I enjoyed a coffee from the self-service area at the back of the boat, then walked to the front and lied down in the open-air area on one of the comfy teak beds covered by spongy pillows. The sun kissed my face as I looked up, lulled by the gentle movement of the vessel, drops of water from the Mekong splashing to my face… All of a sudden I was an ancient traveler, an explorer on a make-shift boat, one of the first in the area, venturing towards the unknown, marvelling at the dense jungle, facing potential dangers like local tribes hiding in the bushes or crocodiles concealed by murky waters, all ready to jump out and attack me. I woke at 11am by the voice of Kae telling everyone to put on our shoes; the river banks in this area had long sandy beaches, and the waters spitted out pointed rocks that looked like rockets leaving for the sky. Both sides of the river featured green hills now; both sides now belonged to Laos. We were going to visit a village on the river banks.
Bane Huay Palam is home to 75 families, 300 people belonging to the ethnic group named Khamu, the largest in northern Laos. We strolled around the village, while knowledgeable Kae fed us lots of information about the place. The first thing we noted was the high number of children, the bulk of them followed us along asking for pens and pencils. Some of the tourists had brought treats and notebooks and even a ball, which the kids appreciated. Make sure you pack some items for the kids if you intend to embark on this journey!
Kae also told us that in the near past, mortality from malaria infection here was high. The Laos government has since set up programs to help communities like this by spreading the knowledge about the use of condoms and making them available, as well as sending visiting doctors to villages once a week and supplying mosquito nets to the villagers. With roads connecting these remote places to bigger centres, these villagers are now slightly better off. It is enough to say that Bane Huay Palam now has electricity and satellite TV!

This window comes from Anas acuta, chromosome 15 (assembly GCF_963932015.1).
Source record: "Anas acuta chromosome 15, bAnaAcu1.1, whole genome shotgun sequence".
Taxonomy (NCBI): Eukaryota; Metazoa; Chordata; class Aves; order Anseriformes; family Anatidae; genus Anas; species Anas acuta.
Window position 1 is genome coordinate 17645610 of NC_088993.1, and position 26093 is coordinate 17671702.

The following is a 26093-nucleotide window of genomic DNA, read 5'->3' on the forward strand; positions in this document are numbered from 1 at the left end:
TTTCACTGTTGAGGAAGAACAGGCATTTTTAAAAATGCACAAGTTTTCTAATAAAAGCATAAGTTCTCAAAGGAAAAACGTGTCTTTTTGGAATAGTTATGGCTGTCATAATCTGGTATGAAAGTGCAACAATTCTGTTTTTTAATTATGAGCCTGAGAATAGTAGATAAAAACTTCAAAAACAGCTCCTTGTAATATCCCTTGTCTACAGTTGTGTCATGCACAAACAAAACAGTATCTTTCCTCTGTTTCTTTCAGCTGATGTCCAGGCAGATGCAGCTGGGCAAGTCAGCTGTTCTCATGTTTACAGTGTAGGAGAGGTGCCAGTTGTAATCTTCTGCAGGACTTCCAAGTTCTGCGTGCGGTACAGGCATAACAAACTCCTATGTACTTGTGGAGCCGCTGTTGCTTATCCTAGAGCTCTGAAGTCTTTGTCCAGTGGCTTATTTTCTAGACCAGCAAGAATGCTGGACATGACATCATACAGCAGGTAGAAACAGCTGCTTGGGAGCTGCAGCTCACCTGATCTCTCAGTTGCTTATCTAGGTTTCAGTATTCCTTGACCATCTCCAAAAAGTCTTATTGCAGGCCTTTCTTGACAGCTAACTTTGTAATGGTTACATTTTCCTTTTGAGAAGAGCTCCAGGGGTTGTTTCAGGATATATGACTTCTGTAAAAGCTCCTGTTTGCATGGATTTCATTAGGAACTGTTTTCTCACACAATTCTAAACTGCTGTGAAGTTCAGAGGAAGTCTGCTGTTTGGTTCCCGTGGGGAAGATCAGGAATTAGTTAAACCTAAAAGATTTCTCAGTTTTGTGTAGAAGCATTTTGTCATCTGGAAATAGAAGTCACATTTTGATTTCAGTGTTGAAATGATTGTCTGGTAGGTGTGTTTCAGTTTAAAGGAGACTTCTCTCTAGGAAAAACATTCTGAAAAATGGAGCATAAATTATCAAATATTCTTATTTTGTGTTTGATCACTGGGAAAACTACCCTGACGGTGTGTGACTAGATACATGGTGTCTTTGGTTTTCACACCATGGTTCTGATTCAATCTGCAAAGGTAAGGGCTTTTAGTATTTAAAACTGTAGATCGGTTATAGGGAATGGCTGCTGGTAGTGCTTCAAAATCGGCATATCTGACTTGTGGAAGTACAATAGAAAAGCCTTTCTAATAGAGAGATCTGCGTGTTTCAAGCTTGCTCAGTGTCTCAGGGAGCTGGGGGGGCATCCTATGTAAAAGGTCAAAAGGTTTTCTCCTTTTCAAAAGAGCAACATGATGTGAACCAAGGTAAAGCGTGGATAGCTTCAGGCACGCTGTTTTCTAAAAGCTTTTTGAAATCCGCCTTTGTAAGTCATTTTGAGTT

We observed women collecting grass for broom making or drying rice in their dusty patios, kids in rugged clothes running in the dust along with black fat piglets and hens, and men returning from foraging in the forest. Some villagers were weaving round rice baskets in the verandah of traditional houses of bamboo walls. The kids kept following us, and I enjoyed showing them the pictures I took of them on the monitor of my camera: looking at their own images gave them a mixed feeling of awe and surprise.
Back on board, Kae and the cook were waiting us with a sumptuous buffet lunch of amazing dishes that included a veggie and tofu soup, sweet and sour fish, spring rolls and lots of fruit to clean our mouth. The food was wonderful, and Kae enlightened us about the ingredients and the way to cook local dishes. Lunch was followed by coffee and by a siesta, while the boat resumed its slow journey south. What a perfect way to spend a few days drifting down the Mekong, I thought as I enjoyed the ride, the beautiful scenery and the locals in their environment. There were kids running and playing along secluded beaches and in the waters, water-buffaloes and goats all over the place, villages made of thatched huts, fishermen checking the nets from their fishing boats. At some point we even caught sight of a wild elephant, who quickly backed up upon seeing the boat approaching.
And so the cruise went on: someone made themselves coffee from the facilities always available, others played cards, drank Lao Beer or dozed off in the gentle breeze.
I highly recommend this tour to anyone looking for stunning scenery and landscapes, relaxation and a bit of Lao culture, a very special experience that Mekong Smile Cruise, despite being a relatively new company, helped us live to the full.
It was 5pm when the boat approached the village of Pakbeng, our stop for the night…
A cruise over the Mekong is a good and more luxurious alternative to the crowded public slow boats. Mekong Smile Cruise is indeed a good choice, we had a great relaxing trip exploring and appreciating an interesting stretch of the river. I definitely recommend this option, which was one of the highlights of our tour.
Mekong Smile Cruise programs and prices can be found on www.mekongsmilecruise.com – for booking and information you can contact owner Pheng at firstname.lastname@example.org or at email@example.com
Mekong Smile Cruise Day 2 – Pakbeng to Luang Prabang